Low cost, high hopes
Malaysian government turns to Air Asia to bail out state-owned airline.
By T.S. Sakran, Fortune Magazine

(Fortune International Magazine) -- Fed up with 34 years of red ink on the domestic routes of state-owned Malaysia Airlines, the government has turned to low-cost carrier Air Asia to bail it out. Starting in August, Air Asia will take over 96 of the airline's 118 domestic routes, only four of which have been profitable.

Now it falls to Tony Fernandes, the 42-year-old founder and CEO of Air Asia, to prove that his low-cost model can work where Malaysia Airlines failed.

Fernandes, a former Warner Music (Charts) executive, says his lower cost structure - at 2.1 cents per seat per kilometer, the lowest in the world - means he needs to fill only 56% of his seats to break even, compared with 70% for Malaysia Airlines.

With nearly two-thirds of its passengers booking their flights online and no-frills service, Air Asia either breaks even or makes a profit on all 53 routes it serves within Malaysia and to destinations such as Thailand, Indonesia, and Macau, Fernandes says. His company reported a pretax profit of $24 million for the nine months ended March 2006 on revenue of $168 million.

"For four years I have been griping that we've been competing against a state-owned and subsidized airline," Fernandes says. "This will be significant to our earnings."

A government subsidy

Terms of the deal weren't revealed, but the government agreed to pay Malaysia Airlines $236 million to compensate it for giving up domestic routes. Air Asia also got a number of unspecified incentives, including what some say is a $5 million subsidy to service some rural routes.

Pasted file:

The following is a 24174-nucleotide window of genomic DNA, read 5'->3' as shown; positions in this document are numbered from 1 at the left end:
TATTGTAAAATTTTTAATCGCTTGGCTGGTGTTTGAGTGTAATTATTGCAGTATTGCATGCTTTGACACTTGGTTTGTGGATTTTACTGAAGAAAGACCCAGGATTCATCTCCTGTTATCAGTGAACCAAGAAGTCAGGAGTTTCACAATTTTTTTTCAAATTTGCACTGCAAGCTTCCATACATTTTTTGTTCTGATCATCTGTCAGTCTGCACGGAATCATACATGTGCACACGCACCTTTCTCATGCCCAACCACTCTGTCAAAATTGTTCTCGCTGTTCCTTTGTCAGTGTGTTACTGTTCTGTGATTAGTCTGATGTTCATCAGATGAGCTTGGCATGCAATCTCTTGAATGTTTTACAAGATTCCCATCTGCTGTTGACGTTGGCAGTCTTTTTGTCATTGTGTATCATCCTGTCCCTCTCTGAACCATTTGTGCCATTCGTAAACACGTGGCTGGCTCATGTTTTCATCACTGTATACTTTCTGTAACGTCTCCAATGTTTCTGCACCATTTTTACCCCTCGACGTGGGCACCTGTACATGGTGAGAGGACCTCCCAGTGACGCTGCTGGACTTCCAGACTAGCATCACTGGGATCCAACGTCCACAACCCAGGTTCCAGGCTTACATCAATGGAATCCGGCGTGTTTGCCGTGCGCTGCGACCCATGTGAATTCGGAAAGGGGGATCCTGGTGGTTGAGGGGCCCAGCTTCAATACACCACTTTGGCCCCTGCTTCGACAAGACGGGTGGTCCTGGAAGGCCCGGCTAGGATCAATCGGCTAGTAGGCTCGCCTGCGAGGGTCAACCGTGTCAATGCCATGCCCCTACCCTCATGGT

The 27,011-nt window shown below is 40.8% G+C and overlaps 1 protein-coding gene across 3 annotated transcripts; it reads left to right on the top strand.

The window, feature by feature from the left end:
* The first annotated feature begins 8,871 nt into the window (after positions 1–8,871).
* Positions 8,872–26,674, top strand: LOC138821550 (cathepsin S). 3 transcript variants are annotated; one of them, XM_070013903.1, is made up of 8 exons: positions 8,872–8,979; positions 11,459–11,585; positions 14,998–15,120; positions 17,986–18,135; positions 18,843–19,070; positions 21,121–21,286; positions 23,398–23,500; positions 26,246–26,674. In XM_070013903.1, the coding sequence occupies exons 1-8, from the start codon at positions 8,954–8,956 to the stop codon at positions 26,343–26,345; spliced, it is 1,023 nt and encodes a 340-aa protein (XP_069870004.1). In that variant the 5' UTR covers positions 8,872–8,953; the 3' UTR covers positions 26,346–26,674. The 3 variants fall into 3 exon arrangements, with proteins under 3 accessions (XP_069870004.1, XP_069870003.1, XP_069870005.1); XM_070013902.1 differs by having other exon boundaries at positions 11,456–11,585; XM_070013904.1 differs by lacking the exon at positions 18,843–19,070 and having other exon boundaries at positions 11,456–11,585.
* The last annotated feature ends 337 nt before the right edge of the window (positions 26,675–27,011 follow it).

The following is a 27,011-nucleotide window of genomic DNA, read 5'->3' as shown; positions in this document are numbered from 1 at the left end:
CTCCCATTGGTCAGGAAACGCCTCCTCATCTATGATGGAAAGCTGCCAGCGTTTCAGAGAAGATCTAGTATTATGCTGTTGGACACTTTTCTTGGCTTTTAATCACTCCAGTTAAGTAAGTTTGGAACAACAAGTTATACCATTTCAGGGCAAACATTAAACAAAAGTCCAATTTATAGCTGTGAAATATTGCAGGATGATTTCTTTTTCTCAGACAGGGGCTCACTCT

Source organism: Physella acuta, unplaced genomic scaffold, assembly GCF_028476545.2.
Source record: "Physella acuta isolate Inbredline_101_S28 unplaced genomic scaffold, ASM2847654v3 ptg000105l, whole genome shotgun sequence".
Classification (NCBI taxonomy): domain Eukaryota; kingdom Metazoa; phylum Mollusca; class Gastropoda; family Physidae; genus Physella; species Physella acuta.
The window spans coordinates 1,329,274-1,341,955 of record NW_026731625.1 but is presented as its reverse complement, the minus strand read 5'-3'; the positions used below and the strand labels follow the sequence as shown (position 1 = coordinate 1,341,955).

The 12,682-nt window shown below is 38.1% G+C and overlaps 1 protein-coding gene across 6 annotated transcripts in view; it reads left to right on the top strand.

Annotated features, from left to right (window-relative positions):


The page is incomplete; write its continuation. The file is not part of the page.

"Who can blame Fernandes for being confident of making headway where Malaysia Airlines couldn't manage its domestic routes profitably?" says Wee Kim Hong, head of research at M&A Securities in Kuala Lumpur. "He had already made Air Asia profitable, even when Malaysia Airlines was subsidized."

Citigroup aviation analyst Corrine Png predicts Air Asia's annual passenger load could increase from 3.5 million to 8.5 million as a result, contributing as much as $211 million a year in additional revenue.

Fernandes and Air Asia chairman Pahamin Rajab bought the company in 2001 for 27 cents. At the time it was a money-losing air-charter service with $13 million in debt owned by a Malaysian conglomerate.

After turning Air Asia into a highflying success, Fernandes started lobbying for a level playing field in the domestic sector. The government had reportedly been compensating Malaysia Airlines $135 million a year to maintain air service on its domestic routes and to provide fuel subsidies.

Even with those subsidies the airline reported a pretax loss of $416 million on revenue of $3.3 billion for the 12 months ended in March. But while Malaysia Airlines CEO Idris Jala shook hands with Fernandes on the government's plan to create two national champions in the aviation sector - one full-service, the other low-cost - it was clear his own rescue plan for the airline, announced in February, had been thwarted. Malaysia Airlines officials declined to comment.

Although Jala's plan didn't take off - save for manpower reductions of about 6,000, currently underway - analysts say it is crucial for the airline to overhaul its international routes, some of which were inaugurated for political rather than commercial reasons by former Prime Minister Mahathir Mohamed and continue to lose money. It also needs to focus on destinations like London and Vienna, usually profitable for Asian carriers, where it is said to be operating at a loss.

"International flights produce a higher yield by nature," says Joe Laughlin, a vice president at OAG Data, a London aviation-research firm. "So it makes sense from a financial standpoint to focus on premium international travel."

It might also make sense, says Wee of M&A Securities, for Malaysia Airlines to take a stake in Air Asia, similar to what Singapore Airways has done with low-cost carriers Tiger Airlines and Valuair. "The next logical step for Malaysia Airlines," says Wee, "is to consider the realities and make the most of the collaboration."

Neither Fernandes nor Malaysia Airlines would comment on future plans. But the next few months will make it clear whether one of Malaysia's best entrepreneurs can take a losing business off the government's hands and spin a profit.


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